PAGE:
Perception of voice and tone onset time continua in children with dyslexia with and without attention deficit/hyperactivity disorder

Joshua I. Breier, Lincoln Gray, Jack M. Fletcher, Randy L. Diehl, Patricia Klaas, Barbara R. Foorman, Michelle R. Molis

Research output: Contribution to journalArticle

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Tasks assessing perception of a phonemic contrast based on voice onset time (VOT) and a nonspeech analog of a VOT contrast using tone onset time (TOT) were administered to children (ages 7.5 to 15.9 years) identified as having reading disability (RD; n = 21), attention deficit/hyperactivity disorder (ADHD; n = 22), comorbid RD and ADHD (n = 26), or no impairment (NI; n = 26). Children with RD, whether they had been identified as having ADHD or not, exhibited reduced perceptual skills on both tasks as indicated by shallower slopes on category labeling functions and reduced accuracy even at the end-points of the series where cues are most salient. Correlations between performance on the VOT task and measures of single word decoding and phonemic awareness were significant only in the groups without ADHD. These findings suggest that (a) children with RD have difficulty in processing speech and nonspeech stimuli containing similar auditory temporal cues, (b) phoneme perception is related to phonemic awareness and decoding skills, and (c) the potential presence of ADHD needs to be taken into account in studies of perception in children with RD.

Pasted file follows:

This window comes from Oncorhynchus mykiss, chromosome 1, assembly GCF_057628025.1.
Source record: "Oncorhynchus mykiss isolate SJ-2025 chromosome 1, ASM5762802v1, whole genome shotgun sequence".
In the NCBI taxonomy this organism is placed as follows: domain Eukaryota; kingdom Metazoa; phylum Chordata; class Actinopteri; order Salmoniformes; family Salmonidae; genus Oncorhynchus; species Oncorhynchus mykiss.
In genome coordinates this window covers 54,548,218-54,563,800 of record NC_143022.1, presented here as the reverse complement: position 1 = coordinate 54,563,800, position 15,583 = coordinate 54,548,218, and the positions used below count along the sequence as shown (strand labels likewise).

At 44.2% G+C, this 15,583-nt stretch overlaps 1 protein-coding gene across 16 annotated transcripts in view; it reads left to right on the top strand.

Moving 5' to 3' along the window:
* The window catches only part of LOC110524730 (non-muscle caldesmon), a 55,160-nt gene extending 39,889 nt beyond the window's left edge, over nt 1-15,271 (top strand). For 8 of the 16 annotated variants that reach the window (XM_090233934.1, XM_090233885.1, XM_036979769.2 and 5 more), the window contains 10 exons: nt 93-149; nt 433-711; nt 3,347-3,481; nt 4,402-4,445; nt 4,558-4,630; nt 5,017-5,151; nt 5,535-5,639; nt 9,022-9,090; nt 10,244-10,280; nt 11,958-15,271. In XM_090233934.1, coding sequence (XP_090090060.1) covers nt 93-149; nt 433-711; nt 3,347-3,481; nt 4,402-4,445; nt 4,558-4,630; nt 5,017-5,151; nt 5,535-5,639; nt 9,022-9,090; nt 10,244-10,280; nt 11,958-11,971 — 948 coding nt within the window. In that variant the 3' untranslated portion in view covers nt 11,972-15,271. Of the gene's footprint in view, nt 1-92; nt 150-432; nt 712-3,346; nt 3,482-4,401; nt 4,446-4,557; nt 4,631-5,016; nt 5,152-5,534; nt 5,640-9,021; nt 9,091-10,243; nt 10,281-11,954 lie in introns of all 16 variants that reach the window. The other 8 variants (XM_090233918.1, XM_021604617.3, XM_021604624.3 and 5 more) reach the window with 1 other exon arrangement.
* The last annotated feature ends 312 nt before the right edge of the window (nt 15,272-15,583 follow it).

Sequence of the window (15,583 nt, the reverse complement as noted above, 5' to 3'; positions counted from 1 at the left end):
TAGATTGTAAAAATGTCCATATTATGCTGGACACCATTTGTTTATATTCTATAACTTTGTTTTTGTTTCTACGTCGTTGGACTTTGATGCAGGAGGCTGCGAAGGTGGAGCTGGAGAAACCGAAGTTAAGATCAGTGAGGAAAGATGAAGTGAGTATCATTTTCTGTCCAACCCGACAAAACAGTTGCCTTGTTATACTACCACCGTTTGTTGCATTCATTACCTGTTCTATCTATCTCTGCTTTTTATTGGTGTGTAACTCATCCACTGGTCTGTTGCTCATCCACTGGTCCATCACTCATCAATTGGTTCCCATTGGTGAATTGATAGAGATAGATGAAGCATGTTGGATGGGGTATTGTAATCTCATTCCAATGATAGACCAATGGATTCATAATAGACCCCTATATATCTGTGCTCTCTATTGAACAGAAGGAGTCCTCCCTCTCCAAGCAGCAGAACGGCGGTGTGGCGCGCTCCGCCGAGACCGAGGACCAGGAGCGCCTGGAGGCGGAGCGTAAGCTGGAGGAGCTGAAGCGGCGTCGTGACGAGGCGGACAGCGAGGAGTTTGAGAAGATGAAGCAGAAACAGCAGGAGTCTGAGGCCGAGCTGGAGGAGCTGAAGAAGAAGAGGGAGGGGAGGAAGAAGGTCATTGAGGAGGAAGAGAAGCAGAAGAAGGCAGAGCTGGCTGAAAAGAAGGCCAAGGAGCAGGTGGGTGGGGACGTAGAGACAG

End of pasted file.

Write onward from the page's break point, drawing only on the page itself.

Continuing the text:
Original languageEnglish (US)
Pages (from-to)245-270
Number of pages26
JournalJournal of Experimental Child Psychology
Issue number3
StatePublished - Nov 2001



  • Attention deficit/hyperactivity disorder
  • Dyslexia
  • Phonetics
  • Speech perception

ASJC Scopus subject areas

  • Experimental and Cognitive Psychology
  • Developmental and Educational Psychology

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